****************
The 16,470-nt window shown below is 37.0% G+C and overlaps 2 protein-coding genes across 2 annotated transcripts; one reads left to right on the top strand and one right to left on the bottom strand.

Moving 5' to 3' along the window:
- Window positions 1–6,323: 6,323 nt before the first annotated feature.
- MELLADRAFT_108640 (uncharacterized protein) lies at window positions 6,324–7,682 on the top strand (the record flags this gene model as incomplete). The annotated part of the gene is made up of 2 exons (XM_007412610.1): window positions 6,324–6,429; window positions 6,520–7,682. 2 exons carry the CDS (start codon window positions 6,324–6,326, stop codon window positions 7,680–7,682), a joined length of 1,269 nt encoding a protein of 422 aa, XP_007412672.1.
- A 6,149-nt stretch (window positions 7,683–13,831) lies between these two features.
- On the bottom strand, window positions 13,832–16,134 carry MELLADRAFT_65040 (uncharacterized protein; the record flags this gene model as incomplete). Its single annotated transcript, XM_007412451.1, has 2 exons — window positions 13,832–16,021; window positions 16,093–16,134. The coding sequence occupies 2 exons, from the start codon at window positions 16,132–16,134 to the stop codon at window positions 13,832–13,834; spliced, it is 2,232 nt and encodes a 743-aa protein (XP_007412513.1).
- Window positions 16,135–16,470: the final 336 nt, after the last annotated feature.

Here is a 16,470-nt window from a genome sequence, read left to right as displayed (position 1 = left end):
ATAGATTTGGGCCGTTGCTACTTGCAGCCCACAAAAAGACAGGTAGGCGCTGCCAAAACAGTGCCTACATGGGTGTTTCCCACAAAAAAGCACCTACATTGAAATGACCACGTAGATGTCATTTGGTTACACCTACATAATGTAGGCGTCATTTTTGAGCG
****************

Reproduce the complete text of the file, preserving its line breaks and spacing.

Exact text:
The 16,470-nt window shown below is 37.0% G+C and overlaps 2 protein-coding genes across 2 annotated transcripts; one reads left to right on the top strand and one right to left on the bottom strand.

Moving 5' to 3' along the window:
- Window positions 1–6,323: 6,323 nt before the first annotated feature.
- MELLADRAFT_108640 (uncharacterized protein) lies at window positions 6,324–7,682 on the top strand (the record flags this gene model as incomplete). The annotated part of the gene is made up of 2 exons (XM_007412610.1): window positions 6,324–6,429; window positions 6,520–7,682. 2 exons carry the CDS (start codon window positions 6,324–6,326, stop codon window positions 7,680–7,682), a joined length of 1,269 nt encoding a protein of 422 aa, XP_007412672.1.
- A 6,149-nt stretch (window positions 7,683–13,831) lies between these two features.
- On the bottom strand, window positions 13,832–16,134 carry MELLADRAFT_65040 (uncharacterized protein; the record flags this gene model as incomplete). Its single annotated transcript, XM_007412451.1, has 2 exons — window positions 13,832–16,021; window positions 16,093–16,134. The coding sequence occupies 2 exons, from the start codon at window positions 16,132–16,134 to the stop codon at window positions 13,832–13,834; spliced, it is 2,232 nt and encodes a 743-aa protein (XP_007412513.1).
- Window positions 16,135–16,470: the final 336 nt, after the last annotated feature.

Here is a 16,470-nt window from a genome sequence, read left to right as displayed (position 1 = left end):
ATAGATTTGGGCCGTTGCTACTTGCAGCCCACAAAAAGACAGGTAGGCGCTGCCAAAACAGTGCCTACATGGGTGTTTCCCACAAAAAAGCACCTACATTGAAATGACCACGTAGATGTCATTTGGTTACACCTACATAATGTAGGCGTCATTTTTGAGCG